Voila, the reviews in today’s Sunday Books page.
and finally, Toni Morrison’s Home, which I reviewed.
Look Back In Anger
Recently, we’ve seen a revival of the 1950s’ and 1960s’ aesthetic on television. Yes, there was rampant alcoholism, homophobia, misogyny and racism, but the striking characteristics of television shows like The Hour and Mad Men are the unrelenting charm and cutting wit of the sharply-stylish cast whocarry their melancholia like it’s a luxurious accessory.
Mad Men’s Don Draper and Frank Money, the protagonist of Home, have some things in common. Both were in the Korean War. Like Don, Frank returns to America, is awarded a medal and has phantoms from the war nipping at his heels. Like Don, he becomes an alcoholic and has nightmares. Unlike Don, Frank is black and this makes all the difference.
Home begins with Frank finding himself in a “nuthouse”. He manages to escape from there and sets off to reach his sister, Cee, before she dies. He has watched his parents die; he was helpless when his friends died before his eyes in Korea; Cee is the only part of his innocence that has survived, which is why he must reach her in time to save her life. Ever since they were children, Frank has been her protector and it’s a role he needs to fulfil, for both her sake and in order to create a bulwark against the self-hate consuming him since he returned from the Korean War.
As Frank makes his way to Georgia, the memories of different characters — Frank, Cee, Frank’s ex-girlfriend, Lily, and Miss Lenore, Frank and Cee’s grandmother — meander through Home, like ghosts flitting in and out of a seance. Each chapter is a fragment that begins in the middle, elaborates upon Morrison’s central theme of the harshness of the 1950s, and closes with an open-ended conclusion. Grandmothers beat and starve their grandchildren, an old car is more valuable than a young woman, the police search black men for no reason and take whatever money they find in pockets and wallets. Offsetting these cruelties are small miracles: helpful strangers, healing women and a mysterious figure in a zoot suit. It quickly becomes clear that the characters in Home exist as point and counterpoint. Perhaps most short-changed is Lily, who hastily crams chunks of both her own and Frank’s backstories in her chapter.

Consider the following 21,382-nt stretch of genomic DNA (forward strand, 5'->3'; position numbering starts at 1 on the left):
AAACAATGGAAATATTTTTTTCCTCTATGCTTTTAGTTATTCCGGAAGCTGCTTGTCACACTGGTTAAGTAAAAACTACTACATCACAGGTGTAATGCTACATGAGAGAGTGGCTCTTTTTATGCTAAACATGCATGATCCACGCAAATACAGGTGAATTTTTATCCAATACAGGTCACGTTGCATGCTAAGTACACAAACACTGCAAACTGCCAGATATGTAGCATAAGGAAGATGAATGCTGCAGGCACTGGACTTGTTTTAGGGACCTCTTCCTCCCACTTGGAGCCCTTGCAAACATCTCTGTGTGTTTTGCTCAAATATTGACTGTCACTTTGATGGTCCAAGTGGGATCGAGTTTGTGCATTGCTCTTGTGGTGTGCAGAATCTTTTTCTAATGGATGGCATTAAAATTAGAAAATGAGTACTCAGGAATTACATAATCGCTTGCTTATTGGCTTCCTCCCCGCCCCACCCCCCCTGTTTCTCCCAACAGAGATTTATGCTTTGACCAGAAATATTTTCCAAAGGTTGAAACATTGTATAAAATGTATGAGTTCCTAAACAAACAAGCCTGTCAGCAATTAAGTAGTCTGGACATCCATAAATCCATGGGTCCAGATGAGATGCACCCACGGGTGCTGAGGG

There are passages in Home in which Frank engages in disputes with the narrator and insists he’s not the hero he’s being made out to be. They’re sporadic and awkward because they don’t really disrupt the narrative that is sympathetic to Frank. According to Morrison, heroism comes from surviving this racist, violent America. Home opens with the image of a corpse being dumped.
A few pages later, an old man is beaten to death because he refuses to leave the land on which generations of his family have worked. Violence and injustice are everyday acts, committed not just by the traumatised veterans who have no place in society, but also by civilians, like the callous doctor who endangers Cee’s life.
As horrifying as his own behaviour seems to Frank, his acts of cruelty don’t stand out as particularly heinous in this context.
For Morrison’s fans, Home is full of familiar markers — the solitary wanderer; the folk wisdom of women; the unborn child that Cee imagines is like a reverse of the ghost of the baby who haunts Sethe in Beloved. Sprinkled throughout Home are evocative images and phrases that glint in the middle of simple sentences and catch the reader’s attention. Yet, despite its lyricism and poignancy, Home feels skeletal. The chapters read like exercises that are ably executed but lack sinew, layers and structure. The characters seem like sock puppets that exist only to set scenes for Frank and Cee. Moving as it is, Home reads like an abbreviation rather than a completed novel.